Electronic Messaging is a set of communication processes used to relay information among the users of computers. Electronic Mail (E-Mail) is one form of Electronic Messaging. Electronic Messaging messages, delivery information, and addresses. The computer programs that implement Electronic Messaging on desk top computers often include other functions such as calendar, notes, task assignments, appointments, telephone messages, possibly forms routing, and publication distribution. Most, if not all of the packaged functions are intended to facilitate the communication of information among people. The combination of messages and services is referred to as an Electronic Messaging System. Such systems allow for the creation, routing and delivery of pieces of electronic information. Electronic Messaging can take place among a few people located within an office or it can be expanded to occur internationally. Since Electronic Messaging is relatively new as a practical reality to the employees of the State of Colorado, there are a number of issues that can effect how and when to use Electronic Messaging. This document will attempt to address some of the most common questions.
Are Electronic Messages Public Record?
Electronic Messages take many forms. Including "yellow stickys", memos, and transmittal letters. Electronic Messages may or may not be public records depending upon the content. Both the author and the recipient must use their judgement as to the nature of the material and take appropriate steps to treat the Electronic Messages just as they would any other form of information. Under Colorado's public records law, many Electronic Messages may be public records. The definition of public records in CRS 24-80-101 includes "all books, papers, maps, photographs, or other documentary materials, regardless of physical form or characteristics, made or received by any governmental agency in pursuance of law or in connection with the transaction of public business....". If there are questions as to an individual Electronic Message's status in relation to the public records law, consult your organization's document retention policies, the State Archivist and/or your organization's legal counsel.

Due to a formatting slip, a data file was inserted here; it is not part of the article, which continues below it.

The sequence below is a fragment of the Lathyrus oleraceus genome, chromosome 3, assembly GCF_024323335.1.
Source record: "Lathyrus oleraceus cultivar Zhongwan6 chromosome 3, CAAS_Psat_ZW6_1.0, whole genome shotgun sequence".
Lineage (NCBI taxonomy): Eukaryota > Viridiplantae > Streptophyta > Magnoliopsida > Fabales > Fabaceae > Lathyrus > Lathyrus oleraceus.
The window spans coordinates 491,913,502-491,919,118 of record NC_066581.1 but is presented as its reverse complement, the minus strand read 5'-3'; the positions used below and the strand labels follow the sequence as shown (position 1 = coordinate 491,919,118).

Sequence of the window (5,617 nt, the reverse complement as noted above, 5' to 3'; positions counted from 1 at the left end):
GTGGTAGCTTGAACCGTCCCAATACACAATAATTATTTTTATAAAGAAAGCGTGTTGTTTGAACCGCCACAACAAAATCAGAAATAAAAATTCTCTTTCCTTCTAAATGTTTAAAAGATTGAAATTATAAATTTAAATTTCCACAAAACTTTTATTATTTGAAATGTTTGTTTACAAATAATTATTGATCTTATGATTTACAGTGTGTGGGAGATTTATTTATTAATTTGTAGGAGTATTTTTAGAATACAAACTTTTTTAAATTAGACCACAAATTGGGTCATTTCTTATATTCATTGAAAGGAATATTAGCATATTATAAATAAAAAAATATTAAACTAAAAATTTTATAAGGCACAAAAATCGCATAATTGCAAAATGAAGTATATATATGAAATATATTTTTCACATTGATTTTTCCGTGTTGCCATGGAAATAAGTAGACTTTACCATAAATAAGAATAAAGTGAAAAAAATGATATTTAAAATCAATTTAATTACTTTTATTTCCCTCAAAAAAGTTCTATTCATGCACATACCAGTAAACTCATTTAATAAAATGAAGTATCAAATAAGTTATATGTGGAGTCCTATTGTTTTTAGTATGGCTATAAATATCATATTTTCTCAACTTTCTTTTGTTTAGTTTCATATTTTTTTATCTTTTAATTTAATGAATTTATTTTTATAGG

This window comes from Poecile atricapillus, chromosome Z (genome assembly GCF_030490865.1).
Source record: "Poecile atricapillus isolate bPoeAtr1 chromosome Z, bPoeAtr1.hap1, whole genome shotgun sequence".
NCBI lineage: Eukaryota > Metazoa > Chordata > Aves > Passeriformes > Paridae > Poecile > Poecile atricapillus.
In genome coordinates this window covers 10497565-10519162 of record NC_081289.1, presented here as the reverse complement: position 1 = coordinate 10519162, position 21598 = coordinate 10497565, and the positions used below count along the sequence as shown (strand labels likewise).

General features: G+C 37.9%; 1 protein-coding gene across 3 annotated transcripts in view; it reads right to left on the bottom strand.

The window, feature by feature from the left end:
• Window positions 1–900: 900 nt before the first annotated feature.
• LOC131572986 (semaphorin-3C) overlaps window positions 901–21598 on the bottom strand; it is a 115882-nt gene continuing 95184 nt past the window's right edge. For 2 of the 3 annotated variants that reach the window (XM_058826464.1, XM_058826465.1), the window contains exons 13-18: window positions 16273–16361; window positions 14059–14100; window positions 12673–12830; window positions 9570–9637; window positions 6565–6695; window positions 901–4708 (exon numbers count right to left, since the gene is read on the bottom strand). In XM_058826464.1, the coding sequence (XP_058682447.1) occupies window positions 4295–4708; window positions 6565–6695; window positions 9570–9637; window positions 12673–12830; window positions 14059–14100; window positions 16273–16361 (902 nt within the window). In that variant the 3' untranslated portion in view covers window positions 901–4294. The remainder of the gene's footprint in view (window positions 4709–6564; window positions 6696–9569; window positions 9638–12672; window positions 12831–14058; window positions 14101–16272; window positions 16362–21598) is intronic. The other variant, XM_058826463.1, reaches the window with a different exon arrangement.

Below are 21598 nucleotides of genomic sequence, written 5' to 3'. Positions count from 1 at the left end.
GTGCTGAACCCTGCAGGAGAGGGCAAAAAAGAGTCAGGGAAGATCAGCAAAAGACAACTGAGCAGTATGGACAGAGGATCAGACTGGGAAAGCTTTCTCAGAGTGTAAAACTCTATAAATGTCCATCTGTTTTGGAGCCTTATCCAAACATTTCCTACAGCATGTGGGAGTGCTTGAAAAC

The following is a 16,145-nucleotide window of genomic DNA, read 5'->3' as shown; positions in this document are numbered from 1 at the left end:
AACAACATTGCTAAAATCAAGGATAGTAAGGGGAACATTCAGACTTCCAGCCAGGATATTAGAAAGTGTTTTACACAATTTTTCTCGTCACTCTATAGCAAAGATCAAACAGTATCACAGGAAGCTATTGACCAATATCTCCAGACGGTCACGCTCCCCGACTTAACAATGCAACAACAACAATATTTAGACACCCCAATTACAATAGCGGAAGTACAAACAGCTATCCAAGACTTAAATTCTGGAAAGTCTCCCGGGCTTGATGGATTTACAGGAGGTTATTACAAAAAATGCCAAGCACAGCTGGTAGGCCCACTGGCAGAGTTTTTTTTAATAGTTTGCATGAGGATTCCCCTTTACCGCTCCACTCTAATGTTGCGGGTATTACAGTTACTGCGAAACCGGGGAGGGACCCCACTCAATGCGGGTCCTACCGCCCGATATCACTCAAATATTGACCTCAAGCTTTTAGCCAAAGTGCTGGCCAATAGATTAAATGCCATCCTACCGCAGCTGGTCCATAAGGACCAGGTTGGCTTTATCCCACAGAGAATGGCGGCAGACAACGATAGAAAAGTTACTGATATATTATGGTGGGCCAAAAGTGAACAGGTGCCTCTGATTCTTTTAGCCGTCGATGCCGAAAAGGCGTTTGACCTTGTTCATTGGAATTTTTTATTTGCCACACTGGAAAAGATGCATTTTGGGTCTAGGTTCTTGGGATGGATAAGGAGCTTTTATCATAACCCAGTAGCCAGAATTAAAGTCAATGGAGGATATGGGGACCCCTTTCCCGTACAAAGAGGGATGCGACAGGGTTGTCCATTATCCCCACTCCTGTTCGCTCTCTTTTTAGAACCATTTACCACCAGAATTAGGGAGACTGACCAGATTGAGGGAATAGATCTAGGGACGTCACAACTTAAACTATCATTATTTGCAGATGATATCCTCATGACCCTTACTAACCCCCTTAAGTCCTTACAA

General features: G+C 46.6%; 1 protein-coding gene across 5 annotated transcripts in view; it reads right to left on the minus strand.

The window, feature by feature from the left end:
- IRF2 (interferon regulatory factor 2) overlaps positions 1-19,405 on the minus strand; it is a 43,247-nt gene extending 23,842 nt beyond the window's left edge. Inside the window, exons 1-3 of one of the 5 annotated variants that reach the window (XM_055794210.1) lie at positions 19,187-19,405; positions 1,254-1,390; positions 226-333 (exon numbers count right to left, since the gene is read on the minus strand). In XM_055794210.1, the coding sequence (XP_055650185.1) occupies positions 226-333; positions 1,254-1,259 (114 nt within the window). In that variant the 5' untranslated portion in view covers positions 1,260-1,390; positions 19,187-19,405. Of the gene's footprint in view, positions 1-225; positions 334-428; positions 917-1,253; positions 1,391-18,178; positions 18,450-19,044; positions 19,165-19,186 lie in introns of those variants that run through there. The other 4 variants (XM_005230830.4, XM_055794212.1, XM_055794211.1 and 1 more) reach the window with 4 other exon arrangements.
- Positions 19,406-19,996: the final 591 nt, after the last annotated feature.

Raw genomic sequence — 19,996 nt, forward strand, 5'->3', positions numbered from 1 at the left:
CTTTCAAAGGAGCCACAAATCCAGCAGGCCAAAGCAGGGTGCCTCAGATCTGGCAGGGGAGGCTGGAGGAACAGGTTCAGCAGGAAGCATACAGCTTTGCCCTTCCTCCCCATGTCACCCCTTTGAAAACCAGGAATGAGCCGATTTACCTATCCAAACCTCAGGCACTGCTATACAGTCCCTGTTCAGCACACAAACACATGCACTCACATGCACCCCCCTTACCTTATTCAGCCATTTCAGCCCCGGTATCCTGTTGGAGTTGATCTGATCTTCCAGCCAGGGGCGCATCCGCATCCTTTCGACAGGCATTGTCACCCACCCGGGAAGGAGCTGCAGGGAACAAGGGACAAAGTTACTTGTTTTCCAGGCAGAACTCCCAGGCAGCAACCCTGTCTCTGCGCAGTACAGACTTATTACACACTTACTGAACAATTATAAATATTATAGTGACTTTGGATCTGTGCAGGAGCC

What about retention and disposition of Electronic Messages?
The retention of records stored in electronic records systems, including Electronic Messages, is governed by CRS 24-80-101 to 24- 80-111 (Public Records Law). Electronic Messages are to be retained and deleted in accordance with these statutory procedures. As a practical matter, Electronic Messages should be removed from the Electronic Messaging system to be located with other documents having similar retention characteristics. The costs associated with retaining all prohibitive and unwarranted. If the Electronic Messages were retained for long periods of time within the system then it might be necessary to maintain old versions of software as the Electronic Messaging systems are upgraded and replaced. Electronic Messaging should not be retained within the Electronic Messaging system for extended time periods. The message text should be reviewed then moved or deleted on a regular basis; normally less than ninety days.
Do you have suggestions concerning storage and preservation?
Electronic Messages are typically stored on-line. Since some messages may be stored in an encrypted format, future access must be considered. When Electronic Messages are reviewed for retention, the relocation must be to an area that has a sufficient life span to insure the retention of the electronic Messages for as long as they are of value to the agency using them. Further, when they are relocated they should be stored in a manner that no longer requires proprietary software to retrieve the document, (i.e. remove encryption and store in a standard text format or print the document to disk if the contents cannot be converted to a standard text format). Records officers, program managers, and systems managers have the responsibility for establishing standards for indexing information which facilitates access to stored Electronic Messages just as they have the responsibility for other forms of stored documents.
What about appropriate use, privacy, and confidentiality?
Users of Electronic Messaging systems are responsible for the appropriate use of the systems. The following suggestions should assist users in determining appropriate use of the Electronic Messaging systems:
It is anticipated that additional E-mail information will be forthcoming from the Information Management Commission and/or legislative statute revision
Return to Table of Contents.
last modified 8/1/2010